Improve Your Piccolo Technique
The most effective self-help guide to perfecting Piccolo Technique
Are you currently wanting to improve your piccolo playing? Then technique is the one thing you ought to be centering on initially. An effective technique is at the foundation of any excellent player. It’s impossible to have a remarkable piccolo player without a fantastic technique. As part of our ‘Beginner’s Guide To Learning The Piccolo’, we hope this segment on technique will help you improve simply and quickly.
Many exercises are essential to gain a proper technique. Once you master these exercises, you’ll be able to play almost anything. That sounds like a grand statement – but don’t underestimate the word ‘master’!
If you work enough, you’ll be able to look at a section of music and be confident enough to learn it quickly. For each exercise, there is a specific way to practice it. Your practice is only as good as your form while you practice. So be disciplined about it, as practising exercises wrong is a complete waste of time!
Here are three different ways to improve your piccolo technique…
1. Tone Exercises
If you would love to have a beautiful clear tone on your piccolo then long note exercises will be your new best friend. Try starting on a note where you feel you can make your best possible sound, this will not be the same for every player. Often people will find B in the middle register is a good note. Use this as your base and then work your way down and up your range chromatically always starting from this note.
2. Lip Flexibility Exercises
Lip Flexibility is very important on the piccolo as it helps us to play different octaves. Bring your bottom lip forward to direct the air you blow higher and your note will also sound higher. Bring your bottom lip back and your airstream will go down which will make low notes easier to pitch.
Slurred octave exercises like the one below are a great way to improve your lip flexibility. Try playing these loudly to start with and then for a bigger challenge try playing them softer. Listen carefully to check your octaves are in tune.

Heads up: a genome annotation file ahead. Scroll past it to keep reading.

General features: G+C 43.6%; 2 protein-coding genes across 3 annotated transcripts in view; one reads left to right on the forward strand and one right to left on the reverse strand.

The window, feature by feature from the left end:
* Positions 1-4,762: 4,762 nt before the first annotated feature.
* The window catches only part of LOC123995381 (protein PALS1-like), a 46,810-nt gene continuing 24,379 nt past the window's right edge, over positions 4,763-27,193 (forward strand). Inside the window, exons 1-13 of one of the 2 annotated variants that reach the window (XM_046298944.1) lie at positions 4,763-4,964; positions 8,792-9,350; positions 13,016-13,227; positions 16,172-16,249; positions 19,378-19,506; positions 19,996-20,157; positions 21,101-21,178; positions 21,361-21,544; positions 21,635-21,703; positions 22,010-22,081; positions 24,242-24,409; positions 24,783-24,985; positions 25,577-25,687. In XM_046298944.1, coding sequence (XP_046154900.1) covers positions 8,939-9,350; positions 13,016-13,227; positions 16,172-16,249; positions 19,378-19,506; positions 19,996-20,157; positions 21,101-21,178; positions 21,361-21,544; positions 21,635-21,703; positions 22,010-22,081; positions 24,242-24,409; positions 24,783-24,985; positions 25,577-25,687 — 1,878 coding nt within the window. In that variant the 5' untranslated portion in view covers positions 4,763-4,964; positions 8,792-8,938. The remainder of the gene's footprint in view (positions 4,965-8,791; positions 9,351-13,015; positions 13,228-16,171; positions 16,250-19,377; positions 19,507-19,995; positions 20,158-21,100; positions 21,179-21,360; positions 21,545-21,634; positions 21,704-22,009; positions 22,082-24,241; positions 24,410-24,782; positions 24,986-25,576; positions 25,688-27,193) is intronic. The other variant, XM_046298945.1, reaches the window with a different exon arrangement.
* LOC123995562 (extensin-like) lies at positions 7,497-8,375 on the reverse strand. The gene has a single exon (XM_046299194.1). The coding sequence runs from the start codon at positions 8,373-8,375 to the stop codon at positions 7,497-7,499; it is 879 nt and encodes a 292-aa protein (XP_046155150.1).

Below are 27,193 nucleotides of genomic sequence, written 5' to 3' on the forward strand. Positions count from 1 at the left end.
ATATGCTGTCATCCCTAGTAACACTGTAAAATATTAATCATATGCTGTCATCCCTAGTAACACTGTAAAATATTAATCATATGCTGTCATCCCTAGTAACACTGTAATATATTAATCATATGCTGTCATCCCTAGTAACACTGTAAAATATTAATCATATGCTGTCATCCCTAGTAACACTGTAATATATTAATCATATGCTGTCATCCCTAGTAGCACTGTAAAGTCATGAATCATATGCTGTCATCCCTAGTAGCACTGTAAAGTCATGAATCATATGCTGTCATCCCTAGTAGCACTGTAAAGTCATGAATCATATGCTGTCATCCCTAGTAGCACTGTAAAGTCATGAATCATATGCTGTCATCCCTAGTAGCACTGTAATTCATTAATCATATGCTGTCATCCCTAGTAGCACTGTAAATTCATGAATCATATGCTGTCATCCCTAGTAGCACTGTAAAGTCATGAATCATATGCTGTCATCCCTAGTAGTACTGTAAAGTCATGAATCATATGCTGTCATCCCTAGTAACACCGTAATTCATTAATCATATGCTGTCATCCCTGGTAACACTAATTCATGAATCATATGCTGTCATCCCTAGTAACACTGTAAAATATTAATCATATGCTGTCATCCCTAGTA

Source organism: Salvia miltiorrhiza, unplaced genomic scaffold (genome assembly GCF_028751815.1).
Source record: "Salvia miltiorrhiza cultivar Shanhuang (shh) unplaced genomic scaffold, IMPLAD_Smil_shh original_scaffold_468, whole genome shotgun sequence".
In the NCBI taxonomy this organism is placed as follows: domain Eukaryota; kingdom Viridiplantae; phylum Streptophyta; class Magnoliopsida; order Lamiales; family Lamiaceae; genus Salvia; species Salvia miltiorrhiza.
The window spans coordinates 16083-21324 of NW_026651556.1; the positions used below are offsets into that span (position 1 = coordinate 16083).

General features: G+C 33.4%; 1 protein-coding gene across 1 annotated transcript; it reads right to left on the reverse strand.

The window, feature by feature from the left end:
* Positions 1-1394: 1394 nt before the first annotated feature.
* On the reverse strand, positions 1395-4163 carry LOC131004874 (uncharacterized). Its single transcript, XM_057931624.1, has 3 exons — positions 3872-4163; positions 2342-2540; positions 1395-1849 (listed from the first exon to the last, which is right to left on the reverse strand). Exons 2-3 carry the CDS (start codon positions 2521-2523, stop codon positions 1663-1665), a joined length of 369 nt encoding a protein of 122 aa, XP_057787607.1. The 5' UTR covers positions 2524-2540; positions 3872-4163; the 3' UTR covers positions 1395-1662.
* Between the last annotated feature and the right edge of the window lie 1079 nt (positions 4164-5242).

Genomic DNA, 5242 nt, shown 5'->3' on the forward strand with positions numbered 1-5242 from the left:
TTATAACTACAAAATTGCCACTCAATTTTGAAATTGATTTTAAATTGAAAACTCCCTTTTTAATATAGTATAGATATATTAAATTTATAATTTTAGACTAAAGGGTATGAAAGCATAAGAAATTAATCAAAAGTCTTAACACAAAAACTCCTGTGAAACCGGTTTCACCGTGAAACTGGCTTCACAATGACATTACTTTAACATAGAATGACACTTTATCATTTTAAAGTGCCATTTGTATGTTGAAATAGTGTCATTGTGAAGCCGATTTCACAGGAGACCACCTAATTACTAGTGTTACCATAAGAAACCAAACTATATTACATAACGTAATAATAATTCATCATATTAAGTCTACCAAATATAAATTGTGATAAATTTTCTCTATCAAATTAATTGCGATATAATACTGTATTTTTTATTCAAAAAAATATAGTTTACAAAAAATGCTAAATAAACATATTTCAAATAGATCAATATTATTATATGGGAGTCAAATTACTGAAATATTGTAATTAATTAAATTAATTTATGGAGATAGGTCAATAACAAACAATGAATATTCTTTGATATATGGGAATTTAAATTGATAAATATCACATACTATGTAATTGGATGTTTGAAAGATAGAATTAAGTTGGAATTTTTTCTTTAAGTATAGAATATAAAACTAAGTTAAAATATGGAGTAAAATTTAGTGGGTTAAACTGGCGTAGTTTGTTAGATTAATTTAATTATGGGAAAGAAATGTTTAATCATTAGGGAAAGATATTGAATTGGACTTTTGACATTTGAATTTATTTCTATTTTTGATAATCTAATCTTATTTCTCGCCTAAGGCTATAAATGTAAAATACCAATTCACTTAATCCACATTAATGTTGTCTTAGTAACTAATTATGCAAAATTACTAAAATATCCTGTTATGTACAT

3. Scales and Finger Exercises
Scales are those things that all musicians love to hate. I remember hating learning scales for my music exams when I was younger, it was always a chore I had to complete before I could play the fun pieces. So what happens when a child becomes a professional musician? Why do they suddenly forget their hatred for scales and enforce it on their students?
Possibly because scales are the one thing that can make or break you as a piccolo player. Almost every piece of music is made up in parts, from a scale. So you may not realise it, but listening to music means listening to many different scales. That means playing music means playing many different scales. It really is that important.
By knowing your scales well, your muscle memory will instinctively know how to play fast runs without needing to spend hours practising it. As a piccolo player, this is very helpful as we are often asked to play fast, virtuosic music in an orchestra – on the piccolo, there is nowhere to hide!
Every piece is set in a ‘key’. Every key has a different number of sharps or flats, and to start with it can be tricky to remember all the configurations. Scales help with this; every scale is different BECAUSE of the sharps and flats, so once you know the scales, you should know the keys. This then gives you a sixth sense where you can feel your way around the flute, and know which notes are likely to be right, and which are likely to be wrong.
Have you ever seen someone sight-read a complicated piece and wondered ‘how did they do that?’ The answer is patterns. When reading music, we end up reading a series of patterns, not each individual note. It’s exactly the same reading this paragraph. Did you realise I swapped the G and A around in the middle of the word ‘paragraph’? Thought not!
Start off with these major scales. Try playing them whilst standing in front of a mirror so you can check that your fingers are staying close to the keys at all times.
If you can, you should try and sight-read every time you practice.
When sight-reading, it’s advised that you read something just under your current playing level. This way, it’s a challenge, but not too much of a challenge…
Just don’t fall into the trap of reading something that’s too easy – your sight-reading won’t improve if everything is a walk in the park!
And I know this sounds obvious, but remember; for it to be sight-reading; it needs to be a piece of music you have never seen or practised before.
Improve Your Piccolo Technique - Summary
Most things in life work well when you take the time to plan them. Playing the piccolo, and improving your technique, is definitely the same. The challenge is to do it on a daily basis – and remember that building a strong technique is the foundation of your playing. The time taken here will make your life easier down the road and you will be on your way to mastering the piccolo…
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